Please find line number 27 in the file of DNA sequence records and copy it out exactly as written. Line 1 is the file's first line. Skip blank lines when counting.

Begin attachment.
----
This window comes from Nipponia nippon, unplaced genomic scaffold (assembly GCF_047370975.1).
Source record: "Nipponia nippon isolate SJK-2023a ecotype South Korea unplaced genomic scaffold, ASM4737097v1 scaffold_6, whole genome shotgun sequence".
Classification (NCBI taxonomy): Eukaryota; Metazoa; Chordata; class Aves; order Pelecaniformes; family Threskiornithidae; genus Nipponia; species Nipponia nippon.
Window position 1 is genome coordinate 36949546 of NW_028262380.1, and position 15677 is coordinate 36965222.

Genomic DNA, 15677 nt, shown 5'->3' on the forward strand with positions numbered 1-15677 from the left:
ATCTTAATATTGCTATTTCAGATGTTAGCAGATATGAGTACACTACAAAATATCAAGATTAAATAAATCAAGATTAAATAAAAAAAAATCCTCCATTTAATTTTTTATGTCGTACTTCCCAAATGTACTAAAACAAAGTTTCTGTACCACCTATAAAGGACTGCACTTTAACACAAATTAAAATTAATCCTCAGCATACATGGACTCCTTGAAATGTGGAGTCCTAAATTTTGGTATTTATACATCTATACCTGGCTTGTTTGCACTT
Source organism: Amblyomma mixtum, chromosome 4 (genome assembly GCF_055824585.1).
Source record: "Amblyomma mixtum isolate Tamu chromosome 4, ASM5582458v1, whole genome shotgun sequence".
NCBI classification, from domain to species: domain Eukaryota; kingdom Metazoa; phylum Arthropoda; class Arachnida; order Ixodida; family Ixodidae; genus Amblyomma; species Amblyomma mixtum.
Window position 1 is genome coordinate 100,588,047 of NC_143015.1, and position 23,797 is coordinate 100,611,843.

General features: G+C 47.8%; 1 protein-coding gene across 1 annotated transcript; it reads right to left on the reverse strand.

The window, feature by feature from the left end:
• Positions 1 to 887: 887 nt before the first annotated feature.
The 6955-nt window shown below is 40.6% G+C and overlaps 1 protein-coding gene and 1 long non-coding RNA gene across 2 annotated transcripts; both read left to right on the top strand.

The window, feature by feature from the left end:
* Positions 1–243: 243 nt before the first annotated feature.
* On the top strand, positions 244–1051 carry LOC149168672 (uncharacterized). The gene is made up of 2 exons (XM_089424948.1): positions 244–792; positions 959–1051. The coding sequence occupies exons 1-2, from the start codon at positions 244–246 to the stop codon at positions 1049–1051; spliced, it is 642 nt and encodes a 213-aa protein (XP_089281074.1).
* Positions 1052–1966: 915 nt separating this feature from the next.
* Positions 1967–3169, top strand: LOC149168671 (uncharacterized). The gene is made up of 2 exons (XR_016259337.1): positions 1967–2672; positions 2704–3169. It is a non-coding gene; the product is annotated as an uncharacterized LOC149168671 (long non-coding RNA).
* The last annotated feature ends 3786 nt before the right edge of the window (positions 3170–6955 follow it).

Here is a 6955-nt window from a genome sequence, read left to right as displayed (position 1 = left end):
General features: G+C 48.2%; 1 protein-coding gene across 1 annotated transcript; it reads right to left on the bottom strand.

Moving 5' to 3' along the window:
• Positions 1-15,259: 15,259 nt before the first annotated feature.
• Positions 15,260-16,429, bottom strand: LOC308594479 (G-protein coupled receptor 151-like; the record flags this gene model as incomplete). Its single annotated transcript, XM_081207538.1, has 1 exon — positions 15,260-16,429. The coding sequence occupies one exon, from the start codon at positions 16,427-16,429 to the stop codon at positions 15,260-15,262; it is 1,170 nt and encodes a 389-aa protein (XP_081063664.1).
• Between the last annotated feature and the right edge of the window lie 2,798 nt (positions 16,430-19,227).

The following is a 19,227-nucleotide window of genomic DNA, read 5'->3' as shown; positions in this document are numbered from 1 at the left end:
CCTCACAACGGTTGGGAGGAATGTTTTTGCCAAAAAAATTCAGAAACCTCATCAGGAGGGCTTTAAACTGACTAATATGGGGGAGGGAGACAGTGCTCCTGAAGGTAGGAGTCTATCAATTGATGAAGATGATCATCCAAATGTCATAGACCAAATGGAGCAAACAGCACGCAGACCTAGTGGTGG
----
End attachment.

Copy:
The following is a 19,227-nucleotide window of genomic DNA, read 5'->3' as shown; positions in this document are numbered from 1 at the left end: